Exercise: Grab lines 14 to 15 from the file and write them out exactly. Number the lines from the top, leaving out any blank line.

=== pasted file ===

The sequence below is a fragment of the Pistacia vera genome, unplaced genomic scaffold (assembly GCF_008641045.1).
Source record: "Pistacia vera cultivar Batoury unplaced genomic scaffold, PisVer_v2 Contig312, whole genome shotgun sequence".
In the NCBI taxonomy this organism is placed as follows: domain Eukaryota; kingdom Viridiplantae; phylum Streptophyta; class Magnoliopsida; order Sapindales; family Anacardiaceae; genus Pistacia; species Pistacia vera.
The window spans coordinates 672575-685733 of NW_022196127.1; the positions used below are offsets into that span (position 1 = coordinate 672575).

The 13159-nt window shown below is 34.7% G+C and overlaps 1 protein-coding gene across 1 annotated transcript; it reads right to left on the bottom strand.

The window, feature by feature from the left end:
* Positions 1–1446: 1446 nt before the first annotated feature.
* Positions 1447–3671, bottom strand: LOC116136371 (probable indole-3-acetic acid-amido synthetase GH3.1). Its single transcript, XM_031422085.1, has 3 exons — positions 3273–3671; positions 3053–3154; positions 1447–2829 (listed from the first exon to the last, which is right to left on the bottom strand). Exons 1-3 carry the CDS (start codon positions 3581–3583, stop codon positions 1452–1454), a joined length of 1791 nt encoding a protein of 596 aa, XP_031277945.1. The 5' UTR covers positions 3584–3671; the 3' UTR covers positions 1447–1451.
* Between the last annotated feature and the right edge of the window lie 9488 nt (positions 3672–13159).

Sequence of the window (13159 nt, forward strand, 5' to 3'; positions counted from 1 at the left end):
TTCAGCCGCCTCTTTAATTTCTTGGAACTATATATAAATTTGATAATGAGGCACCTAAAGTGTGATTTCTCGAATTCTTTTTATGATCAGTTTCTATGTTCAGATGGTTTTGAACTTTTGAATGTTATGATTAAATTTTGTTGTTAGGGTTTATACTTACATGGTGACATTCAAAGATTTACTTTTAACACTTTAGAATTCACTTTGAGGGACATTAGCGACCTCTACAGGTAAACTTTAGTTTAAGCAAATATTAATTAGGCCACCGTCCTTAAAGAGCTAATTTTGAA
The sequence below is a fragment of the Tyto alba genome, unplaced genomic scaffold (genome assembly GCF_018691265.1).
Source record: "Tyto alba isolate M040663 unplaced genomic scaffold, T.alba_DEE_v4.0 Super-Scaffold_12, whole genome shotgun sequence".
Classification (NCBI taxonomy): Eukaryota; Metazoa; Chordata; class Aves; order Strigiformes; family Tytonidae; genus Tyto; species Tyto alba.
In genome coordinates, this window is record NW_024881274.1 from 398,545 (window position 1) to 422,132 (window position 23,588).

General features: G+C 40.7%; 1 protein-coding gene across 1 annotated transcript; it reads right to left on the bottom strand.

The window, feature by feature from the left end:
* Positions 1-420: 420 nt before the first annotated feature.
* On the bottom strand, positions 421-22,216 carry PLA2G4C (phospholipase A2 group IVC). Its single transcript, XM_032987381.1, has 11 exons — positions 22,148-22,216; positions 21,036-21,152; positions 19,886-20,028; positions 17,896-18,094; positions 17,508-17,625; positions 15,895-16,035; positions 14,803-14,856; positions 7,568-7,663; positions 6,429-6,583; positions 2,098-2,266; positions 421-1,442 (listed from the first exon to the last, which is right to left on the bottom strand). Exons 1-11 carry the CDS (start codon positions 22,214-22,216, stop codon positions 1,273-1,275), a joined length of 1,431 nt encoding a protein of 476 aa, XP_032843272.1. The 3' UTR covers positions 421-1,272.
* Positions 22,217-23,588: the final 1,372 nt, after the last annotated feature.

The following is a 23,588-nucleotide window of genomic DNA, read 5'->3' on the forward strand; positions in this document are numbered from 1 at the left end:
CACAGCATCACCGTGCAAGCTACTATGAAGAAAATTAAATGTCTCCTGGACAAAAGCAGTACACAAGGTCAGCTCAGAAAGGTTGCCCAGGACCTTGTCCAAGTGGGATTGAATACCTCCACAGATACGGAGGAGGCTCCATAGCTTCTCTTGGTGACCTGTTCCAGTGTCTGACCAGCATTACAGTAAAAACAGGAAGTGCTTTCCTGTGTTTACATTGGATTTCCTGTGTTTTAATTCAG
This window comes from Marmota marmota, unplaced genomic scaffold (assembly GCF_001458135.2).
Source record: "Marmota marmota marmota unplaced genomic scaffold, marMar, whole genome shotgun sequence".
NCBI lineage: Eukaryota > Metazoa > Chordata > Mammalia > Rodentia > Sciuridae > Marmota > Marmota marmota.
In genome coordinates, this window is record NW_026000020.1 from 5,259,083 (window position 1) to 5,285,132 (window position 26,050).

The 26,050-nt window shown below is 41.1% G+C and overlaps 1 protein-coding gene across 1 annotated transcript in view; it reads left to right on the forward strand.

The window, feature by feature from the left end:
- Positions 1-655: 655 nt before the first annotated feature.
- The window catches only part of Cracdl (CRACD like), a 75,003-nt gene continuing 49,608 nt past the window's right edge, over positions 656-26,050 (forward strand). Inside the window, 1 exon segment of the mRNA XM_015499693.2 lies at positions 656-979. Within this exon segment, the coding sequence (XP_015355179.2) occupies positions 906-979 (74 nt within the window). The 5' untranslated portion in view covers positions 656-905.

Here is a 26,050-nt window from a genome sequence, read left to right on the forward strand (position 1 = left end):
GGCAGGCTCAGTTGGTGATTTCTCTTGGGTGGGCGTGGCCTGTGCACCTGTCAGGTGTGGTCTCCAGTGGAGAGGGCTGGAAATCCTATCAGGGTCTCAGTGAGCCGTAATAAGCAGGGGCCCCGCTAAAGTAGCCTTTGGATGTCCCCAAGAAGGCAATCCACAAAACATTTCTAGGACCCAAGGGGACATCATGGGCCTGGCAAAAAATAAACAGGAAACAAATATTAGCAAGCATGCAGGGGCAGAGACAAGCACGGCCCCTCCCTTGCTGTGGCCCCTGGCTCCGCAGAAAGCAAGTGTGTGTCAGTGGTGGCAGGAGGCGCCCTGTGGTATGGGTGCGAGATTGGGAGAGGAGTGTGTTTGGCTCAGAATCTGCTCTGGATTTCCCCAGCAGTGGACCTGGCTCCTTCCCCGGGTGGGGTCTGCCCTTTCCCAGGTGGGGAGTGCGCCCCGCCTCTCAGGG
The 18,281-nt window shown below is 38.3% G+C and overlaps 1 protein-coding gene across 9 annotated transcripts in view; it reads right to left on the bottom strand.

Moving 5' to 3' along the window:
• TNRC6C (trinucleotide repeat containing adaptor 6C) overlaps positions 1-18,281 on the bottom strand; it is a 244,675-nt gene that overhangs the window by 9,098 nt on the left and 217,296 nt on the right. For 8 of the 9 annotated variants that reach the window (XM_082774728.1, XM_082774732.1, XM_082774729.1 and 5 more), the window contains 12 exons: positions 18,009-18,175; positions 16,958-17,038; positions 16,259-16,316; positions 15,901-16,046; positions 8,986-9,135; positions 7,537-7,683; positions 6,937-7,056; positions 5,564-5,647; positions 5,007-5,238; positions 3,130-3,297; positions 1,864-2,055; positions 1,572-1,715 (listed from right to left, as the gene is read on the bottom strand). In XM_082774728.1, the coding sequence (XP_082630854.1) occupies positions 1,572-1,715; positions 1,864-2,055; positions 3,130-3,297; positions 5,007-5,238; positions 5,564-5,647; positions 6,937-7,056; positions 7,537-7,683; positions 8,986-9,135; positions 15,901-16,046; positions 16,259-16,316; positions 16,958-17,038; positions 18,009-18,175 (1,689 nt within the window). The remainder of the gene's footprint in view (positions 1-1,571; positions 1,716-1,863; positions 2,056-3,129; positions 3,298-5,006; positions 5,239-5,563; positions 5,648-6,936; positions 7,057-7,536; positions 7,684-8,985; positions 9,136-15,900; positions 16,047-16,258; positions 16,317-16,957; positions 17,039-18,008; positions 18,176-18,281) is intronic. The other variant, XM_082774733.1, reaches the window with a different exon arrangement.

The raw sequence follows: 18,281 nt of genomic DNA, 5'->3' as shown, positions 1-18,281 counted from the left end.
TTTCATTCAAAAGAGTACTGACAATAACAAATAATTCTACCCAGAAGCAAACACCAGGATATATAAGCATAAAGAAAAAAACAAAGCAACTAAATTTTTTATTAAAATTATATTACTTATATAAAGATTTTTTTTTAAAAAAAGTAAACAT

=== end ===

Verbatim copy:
Classification (NCBI taxonomy): Eukaryota; Metazoa; Chordata; class Aves; order Strigiformes; family Tytonidae; genus Tyto; species Tyto alba.
In genome coordinates, this window is record NW_024881274.1 from 398,545 (window position 1) to 422,132 (window position 23,588).